- Contact your local Red Cross to schedule additional training opportunities for your team. Otherwise, go to their website to access free online training modules. It’s also a good idea to speak with local representatives of the Red Cross to offer the lodge hall as a possible shelter in the case of an emergency or disaster.
- Consider offering these trainings to all members, not just members of the MERT. “You’d be amazed at how much there is to learn from these courses,” Charvonia says. “They opened my eyes to how I can be better prepared in my own home, let alone at lodge.”
- Make a Plan
- Have your MERT team develop a gameplan for what to do in the event of a disaster. Make sure your membership roster and list of lodge widows is up to date; divide up the list so that each member of the team knows who they’re reaching out to.
- Route members or widows in need of aid to Masonic Outreach Services. MOS can connect members with resources throughout the state, and even provide emergency funds in some cases. MOS is an important service open to all members and their families and Masonic widows. Even the general public can access some of the services MOS offers, such as referrals and Masonic Value Network discounts.
- Connect to the Network
There’s lots going on these days, as lodges are busy catching up on their backlogged degree nights, rallying for Masons4Mitts, planning for Annual Communication, and getting ready for Public Schools Month this September. But don’t forget that the Masonic youth orders still need your support. Whether it’s sponsoring a chapter at your lodge, donating to the group, or something even more creative, there’s no shortage of ways to help give these young people a hand. A new tool is making that even easier. Visit the new Library of Masonic Youth Order Resources for articles, graphics, templates, and other information that your lodge can distribute through Trestleboards, emails, or over social media to help get the word out about the Masonic youth orders.
Stay on track of lodge business and prepare for important deadlines. Here’s your September checklist.
- Make plans for your lodge master, wardens, or other representatives to attend Annual Communication this October. Your vote is important to the future of Freemasonry in California. Please be aware of all protocols now in place for the 173rd Annual Communication being held October 21-23 to comply with San Francisco’s pandemic safety requirements. If you would like more information, you can read the San Francisco guidance here.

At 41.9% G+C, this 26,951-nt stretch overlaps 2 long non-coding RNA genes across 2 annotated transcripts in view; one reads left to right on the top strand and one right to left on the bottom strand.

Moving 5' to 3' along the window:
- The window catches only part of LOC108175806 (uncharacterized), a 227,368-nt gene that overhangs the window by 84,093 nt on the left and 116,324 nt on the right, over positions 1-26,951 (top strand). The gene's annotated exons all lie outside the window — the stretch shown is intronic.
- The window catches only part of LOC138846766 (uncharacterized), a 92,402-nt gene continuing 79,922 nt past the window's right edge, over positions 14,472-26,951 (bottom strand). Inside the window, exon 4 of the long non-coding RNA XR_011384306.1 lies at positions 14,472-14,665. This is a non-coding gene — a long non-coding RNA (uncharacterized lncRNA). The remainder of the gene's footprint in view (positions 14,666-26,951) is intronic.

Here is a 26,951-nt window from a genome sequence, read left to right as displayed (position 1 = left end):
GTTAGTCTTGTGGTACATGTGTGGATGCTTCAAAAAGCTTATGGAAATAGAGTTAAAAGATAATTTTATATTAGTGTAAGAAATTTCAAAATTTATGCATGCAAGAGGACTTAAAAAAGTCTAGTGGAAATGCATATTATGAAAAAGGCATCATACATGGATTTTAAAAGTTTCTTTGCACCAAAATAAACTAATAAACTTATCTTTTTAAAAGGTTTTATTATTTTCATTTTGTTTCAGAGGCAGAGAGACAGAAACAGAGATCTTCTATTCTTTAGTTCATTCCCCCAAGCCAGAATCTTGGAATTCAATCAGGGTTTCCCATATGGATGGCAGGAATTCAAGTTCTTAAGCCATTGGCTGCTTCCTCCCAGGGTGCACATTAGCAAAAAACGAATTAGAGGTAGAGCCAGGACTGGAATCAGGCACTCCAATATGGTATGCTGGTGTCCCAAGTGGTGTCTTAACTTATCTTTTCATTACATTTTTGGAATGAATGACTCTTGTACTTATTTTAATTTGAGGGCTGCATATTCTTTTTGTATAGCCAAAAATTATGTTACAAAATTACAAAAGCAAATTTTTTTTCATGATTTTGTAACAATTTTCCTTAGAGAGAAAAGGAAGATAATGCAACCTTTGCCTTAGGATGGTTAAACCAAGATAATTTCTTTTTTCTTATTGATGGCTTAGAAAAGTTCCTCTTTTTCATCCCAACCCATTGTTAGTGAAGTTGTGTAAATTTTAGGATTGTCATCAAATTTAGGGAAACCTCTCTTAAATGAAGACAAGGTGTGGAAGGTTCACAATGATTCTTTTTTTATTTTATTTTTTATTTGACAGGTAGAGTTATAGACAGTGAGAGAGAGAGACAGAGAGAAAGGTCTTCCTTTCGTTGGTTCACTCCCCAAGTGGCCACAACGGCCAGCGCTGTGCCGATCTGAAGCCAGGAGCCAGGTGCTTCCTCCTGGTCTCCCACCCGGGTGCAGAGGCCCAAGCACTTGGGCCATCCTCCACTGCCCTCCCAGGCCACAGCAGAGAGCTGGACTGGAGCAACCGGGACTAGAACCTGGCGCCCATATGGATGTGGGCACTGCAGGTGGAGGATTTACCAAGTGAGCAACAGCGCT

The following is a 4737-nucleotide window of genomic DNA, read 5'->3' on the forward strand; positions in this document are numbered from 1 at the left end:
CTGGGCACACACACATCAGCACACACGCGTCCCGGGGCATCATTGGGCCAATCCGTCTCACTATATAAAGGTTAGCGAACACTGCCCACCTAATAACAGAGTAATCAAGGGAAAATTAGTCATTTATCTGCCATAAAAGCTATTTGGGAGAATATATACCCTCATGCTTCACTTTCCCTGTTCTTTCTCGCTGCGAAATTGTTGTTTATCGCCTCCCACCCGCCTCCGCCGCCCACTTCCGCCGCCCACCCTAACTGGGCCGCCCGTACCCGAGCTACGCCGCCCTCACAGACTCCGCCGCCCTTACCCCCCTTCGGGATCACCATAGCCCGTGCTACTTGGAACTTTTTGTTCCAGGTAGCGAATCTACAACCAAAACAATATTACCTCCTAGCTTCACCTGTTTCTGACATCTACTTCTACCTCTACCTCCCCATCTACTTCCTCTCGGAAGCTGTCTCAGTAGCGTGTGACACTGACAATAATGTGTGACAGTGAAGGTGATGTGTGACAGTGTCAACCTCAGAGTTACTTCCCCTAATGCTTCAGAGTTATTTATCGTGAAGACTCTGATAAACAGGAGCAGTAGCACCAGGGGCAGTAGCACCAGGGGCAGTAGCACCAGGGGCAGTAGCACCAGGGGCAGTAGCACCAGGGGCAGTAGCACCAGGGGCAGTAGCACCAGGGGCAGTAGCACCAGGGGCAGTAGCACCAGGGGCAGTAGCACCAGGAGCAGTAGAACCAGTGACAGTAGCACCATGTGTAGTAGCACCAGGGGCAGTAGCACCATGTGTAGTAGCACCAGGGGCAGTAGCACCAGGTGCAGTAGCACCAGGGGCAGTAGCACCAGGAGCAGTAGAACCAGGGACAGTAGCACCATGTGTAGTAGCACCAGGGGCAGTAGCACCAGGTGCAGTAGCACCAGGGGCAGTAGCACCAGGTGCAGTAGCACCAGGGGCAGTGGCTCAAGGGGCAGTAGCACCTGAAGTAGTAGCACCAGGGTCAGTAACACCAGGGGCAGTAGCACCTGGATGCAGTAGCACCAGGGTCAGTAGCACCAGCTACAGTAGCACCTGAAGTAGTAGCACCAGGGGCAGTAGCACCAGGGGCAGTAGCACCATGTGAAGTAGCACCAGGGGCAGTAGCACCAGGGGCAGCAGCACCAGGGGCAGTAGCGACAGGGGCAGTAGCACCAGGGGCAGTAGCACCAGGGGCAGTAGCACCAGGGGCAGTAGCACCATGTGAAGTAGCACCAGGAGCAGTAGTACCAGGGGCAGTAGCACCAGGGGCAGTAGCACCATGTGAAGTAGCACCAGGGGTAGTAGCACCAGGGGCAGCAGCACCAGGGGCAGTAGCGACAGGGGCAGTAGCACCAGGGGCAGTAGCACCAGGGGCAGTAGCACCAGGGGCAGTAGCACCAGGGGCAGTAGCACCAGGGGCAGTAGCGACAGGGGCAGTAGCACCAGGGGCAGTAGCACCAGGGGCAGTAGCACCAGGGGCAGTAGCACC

Senior Warden, along with Executive Committee
- Identify and approach members for 2023 open elected and appointed officer positions.
- Urge presumptive master, wardens, and senior deacon to perform their Master Mason’s proficiency soon, if not already completed.
- Urge respective officers to answer the master, senior warden, and junior warden questions early.
- Identify and approach members for the 2023 Audit, Membership Retention, and any other committees.
- Set calendar for 2023 and identify event leaders.
- Continue preparing 2023 budget.
- Set installation date and approach installing officer, master of ceremonies, and chaplain.
- Review all candidates’ progress toward advancement.
- Continue tracking 100 percent officer giving to the Annual Fund, with officers setting an example through gifts that represent their capability as well as their commitment to our charitable programs.
- If lodge per capita has not yet been paid, submit payment ASAP.
- Prepare to send out dues notices and begin collecting member dues, starting Oct. 31.
- If lodge per capita has not yet been paid, submit payment ASAP.
Questions? Contact Member Services at email@example.com or (415) 776-7000.
For Your Trestleboard
Last month we asked what your lodge needed to better handle incoming prospects. See results below.
- More prospect-oriented literature about Freemasonry (brochures, booklets, web articles, etc.) - 43%
- Technical assistance with your lodge website or social media channels. - 21%
- More Grand Lodge guidelines around welcoming prospects - 19%
- Other -17%